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The `iSEEu` package contains material and code that extends the `iSEE` package (https://github.com/iSEE/iSEE).
We welcome contributions from the community, see below for more instructions.
For example, during the Developer Day at the European Bioconductor 2019 conference (`#EuroBioc2019`, at the UCLouvain, in Brussels, Belgium), we proposed a hackathon-like session, and we focused on the design of "modes", i.e. preconfigured sets of panels and linked content to be used as starting setup when launching `iSEE`.
`iSEEu` can be easily installed from Bioconductor using `BiocManager::install()`:
if (!requireNamespace("BiocManager", quietly = TRUE))
Optionally, if you want to install the development version from GitHub, you can use:
BiocManager::install("iSEE/iSEEu", dependencies = TRUE)
# or alternatively...
remotes::install_github("iSEE/iSEEu", dependencies = TRUE)
Setting `dependencies = TRUE` should ensure that all packages, including the ones in the `Suggests:` field of the `DESCRIPTION`, are installed - this can be essential if you want to reproduce the code in the vignette, for example.
## Expanding the `iSEE` universe with `iSEEu`
- install `iSEE` first - the development version is recommended.
BiocManager::install("iSEE", version = "devel")
- fork the `iSEEu` repo (https://github.com/iSEE/iSEEu) and clone it locally.
git clone https://github.com/[your_github_username]/iSEEu.git
- make the desired changes in the files - start from the `R` folder, then document via `roxygen2` - and push to your fork.
- once your contribution (function, panel, mode) is done, consider adding some information in the package.
Some examples might be a screenshot of the mode in action (to be placed in the folder `inst/modes_img`), or a well-documented example use case (maybe an entry in the `vignettes` folder). Also add yourself as a contributor (`ctb`) to the DESCRIPTION file.
- make a pull request to the original repo - the GitHub site offers a practical framework to do so, enabling comments, code reviews, and other goodies.
- more on documenting and code guidelines:
- if possible, please consider adding an example in the dedicated Roxygen preamble to show how to run each function
- if possible, consider adding one or more unit tests - we use the `testthat` framework
## Some more info
#### Where do I look for constants within `iSEE`?
Many of the "global" variables that are used in several places in `iSEE` are defined in the [constants.R](https://github.com/iSEE/iSEE/blob/master/R/constants.R) script in `iSEE`.
We suggest to use these constants rather than hardcoding (e.g.) column names in the panel specification data frames, to protect against potential future changes of the precise column names.
To access a constant, use `iSEE:::.constantName`.
#### Is there any example I can check out to understand how things are supposed to work?
There are several modes already defined in the `R/` directory.
#### Are there any style guides I am supposed to follow?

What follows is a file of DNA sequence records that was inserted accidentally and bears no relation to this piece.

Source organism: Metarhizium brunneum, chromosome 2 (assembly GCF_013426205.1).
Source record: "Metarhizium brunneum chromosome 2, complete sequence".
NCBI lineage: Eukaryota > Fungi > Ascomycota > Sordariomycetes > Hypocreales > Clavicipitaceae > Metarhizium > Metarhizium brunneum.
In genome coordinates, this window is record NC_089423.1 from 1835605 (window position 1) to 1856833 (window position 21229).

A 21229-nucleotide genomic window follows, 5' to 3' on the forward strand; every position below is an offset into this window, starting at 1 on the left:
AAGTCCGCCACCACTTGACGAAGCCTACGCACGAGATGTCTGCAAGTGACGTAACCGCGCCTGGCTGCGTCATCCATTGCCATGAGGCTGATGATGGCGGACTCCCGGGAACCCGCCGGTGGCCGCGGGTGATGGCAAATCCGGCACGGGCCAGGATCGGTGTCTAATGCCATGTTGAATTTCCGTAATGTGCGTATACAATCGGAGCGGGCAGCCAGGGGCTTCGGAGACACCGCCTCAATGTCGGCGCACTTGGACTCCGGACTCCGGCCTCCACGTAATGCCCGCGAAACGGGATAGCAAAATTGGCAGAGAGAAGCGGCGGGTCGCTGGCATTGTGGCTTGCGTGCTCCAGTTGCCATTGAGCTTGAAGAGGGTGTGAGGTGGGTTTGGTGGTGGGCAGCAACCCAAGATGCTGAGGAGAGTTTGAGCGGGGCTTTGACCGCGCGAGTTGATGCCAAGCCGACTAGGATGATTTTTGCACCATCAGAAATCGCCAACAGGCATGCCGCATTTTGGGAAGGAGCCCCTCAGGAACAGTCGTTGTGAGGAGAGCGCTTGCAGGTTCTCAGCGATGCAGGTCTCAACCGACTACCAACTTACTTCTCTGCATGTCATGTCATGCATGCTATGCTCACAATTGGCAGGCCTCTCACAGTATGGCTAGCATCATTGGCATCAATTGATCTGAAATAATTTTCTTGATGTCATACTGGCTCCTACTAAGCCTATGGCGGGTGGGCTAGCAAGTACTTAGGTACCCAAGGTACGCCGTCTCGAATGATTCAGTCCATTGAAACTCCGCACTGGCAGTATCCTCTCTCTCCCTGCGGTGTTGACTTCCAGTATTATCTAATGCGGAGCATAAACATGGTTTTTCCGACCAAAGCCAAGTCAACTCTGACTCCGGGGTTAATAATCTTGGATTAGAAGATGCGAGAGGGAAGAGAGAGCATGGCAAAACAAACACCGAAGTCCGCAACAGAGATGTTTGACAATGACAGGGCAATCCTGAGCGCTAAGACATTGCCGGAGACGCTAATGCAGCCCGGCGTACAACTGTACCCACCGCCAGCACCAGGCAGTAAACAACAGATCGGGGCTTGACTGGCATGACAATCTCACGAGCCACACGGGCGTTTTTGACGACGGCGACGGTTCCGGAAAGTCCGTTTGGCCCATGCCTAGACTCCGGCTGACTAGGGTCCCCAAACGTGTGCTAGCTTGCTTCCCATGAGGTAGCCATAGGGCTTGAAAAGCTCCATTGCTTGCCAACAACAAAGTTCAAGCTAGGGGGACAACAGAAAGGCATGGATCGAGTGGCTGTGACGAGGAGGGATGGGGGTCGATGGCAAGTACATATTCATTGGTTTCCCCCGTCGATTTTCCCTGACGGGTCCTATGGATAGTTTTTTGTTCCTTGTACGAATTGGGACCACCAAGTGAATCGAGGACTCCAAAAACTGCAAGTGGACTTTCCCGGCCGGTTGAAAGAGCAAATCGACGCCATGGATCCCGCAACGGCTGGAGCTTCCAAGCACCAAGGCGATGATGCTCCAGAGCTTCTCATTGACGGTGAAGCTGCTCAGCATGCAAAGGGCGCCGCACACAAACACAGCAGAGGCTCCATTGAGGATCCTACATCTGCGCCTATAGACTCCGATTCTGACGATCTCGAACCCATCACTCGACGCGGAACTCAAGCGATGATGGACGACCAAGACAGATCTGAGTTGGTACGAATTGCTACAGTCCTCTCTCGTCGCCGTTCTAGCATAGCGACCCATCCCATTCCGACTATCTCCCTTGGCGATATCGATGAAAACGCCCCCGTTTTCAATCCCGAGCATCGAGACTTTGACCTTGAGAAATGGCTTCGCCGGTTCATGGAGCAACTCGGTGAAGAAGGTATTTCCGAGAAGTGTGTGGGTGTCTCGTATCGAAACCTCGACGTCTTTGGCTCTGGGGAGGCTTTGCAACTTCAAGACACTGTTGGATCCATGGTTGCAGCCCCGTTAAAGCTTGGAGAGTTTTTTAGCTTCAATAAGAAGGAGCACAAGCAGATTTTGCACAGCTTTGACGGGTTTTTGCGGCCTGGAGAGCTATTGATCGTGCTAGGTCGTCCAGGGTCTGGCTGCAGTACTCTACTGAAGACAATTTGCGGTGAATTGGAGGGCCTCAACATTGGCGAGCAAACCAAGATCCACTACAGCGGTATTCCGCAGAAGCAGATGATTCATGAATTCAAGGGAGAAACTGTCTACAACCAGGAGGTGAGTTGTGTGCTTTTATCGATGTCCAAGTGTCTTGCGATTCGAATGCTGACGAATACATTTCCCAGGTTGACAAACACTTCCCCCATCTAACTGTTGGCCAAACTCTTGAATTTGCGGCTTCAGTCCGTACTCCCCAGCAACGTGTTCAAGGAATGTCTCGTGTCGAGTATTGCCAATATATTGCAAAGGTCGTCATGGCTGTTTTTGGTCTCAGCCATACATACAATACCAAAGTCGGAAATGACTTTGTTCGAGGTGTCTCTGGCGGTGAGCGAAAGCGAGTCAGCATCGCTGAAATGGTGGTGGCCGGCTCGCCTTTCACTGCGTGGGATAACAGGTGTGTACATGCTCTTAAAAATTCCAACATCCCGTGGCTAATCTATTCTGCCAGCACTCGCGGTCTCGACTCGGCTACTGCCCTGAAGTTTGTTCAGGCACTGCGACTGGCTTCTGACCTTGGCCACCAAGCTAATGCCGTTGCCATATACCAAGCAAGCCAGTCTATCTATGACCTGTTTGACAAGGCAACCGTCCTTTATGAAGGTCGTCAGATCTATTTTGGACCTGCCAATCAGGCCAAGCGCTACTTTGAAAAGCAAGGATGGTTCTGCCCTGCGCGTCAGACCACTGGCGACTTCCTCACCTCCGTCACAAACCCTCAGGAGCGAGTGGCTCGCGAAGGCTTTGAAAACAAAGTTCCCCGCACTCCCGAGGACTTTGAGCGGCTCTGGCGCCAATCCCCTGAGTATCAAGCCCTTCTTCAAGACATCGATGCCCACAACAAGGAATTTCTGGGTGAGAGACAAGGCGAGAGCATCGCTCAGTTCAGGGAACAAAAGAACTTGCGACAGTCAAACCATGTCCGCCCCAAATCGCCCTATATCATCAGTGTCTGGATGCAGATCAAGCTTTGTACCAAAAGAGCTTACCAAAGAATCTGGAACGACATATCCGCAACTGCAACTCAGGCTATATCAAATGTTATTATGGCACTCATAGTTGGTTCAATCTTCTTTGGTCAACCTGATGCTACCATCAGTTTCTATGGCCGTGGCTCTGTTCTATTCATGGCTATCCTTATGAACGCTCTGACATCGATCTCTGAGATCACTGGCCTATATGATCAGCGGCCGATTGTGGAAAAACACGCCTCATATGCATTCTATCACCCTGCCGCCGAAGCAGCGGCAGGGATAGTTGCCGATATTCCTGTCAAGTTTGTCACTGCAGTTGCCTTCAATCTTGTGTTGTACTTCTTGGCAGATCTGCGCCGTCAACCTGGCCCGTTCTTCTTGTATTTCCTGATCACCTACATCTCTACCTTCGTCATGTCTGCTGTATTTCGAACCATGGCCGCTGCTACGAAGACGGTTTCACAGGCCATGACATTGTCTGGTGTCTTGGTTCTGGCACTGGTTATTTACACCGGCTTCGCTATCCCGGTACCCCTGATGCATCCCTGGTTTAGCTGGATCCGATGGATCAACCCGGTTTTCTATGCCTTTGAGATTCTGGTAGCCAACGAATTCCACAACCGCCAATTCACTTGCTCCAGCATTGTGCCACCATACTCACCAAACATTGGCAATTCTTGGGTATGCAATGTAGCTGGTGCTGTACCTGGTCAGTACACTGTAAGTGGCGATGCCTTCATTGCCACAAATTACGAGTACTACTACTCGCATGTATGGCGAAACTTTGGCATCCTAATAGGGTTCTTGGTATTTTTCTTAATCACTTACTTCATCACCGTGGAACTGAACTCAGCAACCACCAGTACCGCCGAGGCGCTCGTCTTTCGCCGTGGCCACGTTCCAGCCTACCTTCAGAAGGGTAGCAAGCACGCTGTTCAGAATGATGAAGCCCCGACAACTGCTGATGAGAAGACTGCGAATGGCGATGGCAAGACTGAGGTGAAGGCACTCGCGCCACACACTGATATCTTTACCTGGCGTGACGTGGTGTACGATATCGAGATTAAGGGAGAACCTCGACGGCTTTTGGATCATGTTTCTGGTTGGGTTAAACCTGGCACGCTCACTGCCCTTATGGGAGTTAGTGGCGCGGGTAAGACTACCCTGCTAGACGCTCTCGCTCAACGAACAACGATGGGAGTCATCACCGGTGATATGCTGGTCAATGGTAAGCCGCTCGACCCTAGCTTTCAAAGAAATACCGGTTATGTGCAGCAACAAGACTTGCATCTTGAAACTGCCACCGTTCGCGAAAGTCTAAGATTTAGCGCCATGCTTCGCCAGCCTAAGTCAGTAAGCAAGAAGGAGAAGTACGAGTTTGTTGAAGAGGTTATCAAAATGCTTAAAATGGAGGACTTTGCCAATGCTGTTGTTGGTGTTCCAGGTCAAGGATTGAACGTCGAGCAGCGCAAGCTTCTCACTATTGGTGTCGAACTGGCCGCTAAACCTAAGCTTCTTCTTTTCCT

Mainly guided by common sense of "never changing a working system", please stick to the conventions we have been adopting for developing the existing codebase.
A few simple style options:
- keep the indentation as it is in the initial functions already available.
- if writing text (e.g. vignette), please use one sentence per line - this makes `git diff` operations easier to check.
- in code, use a degree of balance.
- for names, try to keep some consistency with what already is existing.
We use camelCase for modes and some other functions, and prepend most unexported elements with a dot.
#### What if I need a custom panel type?
In addition to the eight standard panel types, custom panels are easily accommodated within `iSEE` applications.
For a guide, see the corresponding [vignette](https://bioconductor.org/packages/release/bioc/vignettes/iSEE/inst/doc/custom.html).
For examples, see [this repo](https://github.com/iSEE/iSEE_custom).
#### Are there other examples on how to use `iSEE` for exploring other datasets/data types?
Yes, you can have a look at the examples in https://github.com/iSEE/iSEE_instances, where we tried to put together fully worked vignettes to re-analyze publicly available datasets, e.g. also trying to replicate some key visualizations of the original publications.
#### Where can I find a comprehensive introduction to `iSEE`?
The `iSEE` package contains several vignettes detailing the main functionality.
You can also take a look at this [workshop](https://isee.github.io/iSEEWorkshop2019/index.html).
A compiled version from the Bioc2019 conference (based on Bioconductor release 3.10) is available [here](http://biocworkshops2019.bioconductor.org.s3-website-us-east-1.amazonaws.com/page/iSEEWorkshop2019__iSEE-lab/).
## Code of Conduct
Please note that the iSEEu project is released with a [Contributor Code of Conduct](https://contributor-covenant.org/version/2/0/CODE_OF_CONDUCT.html).
By contributing to this project, you agree to abide by its terms.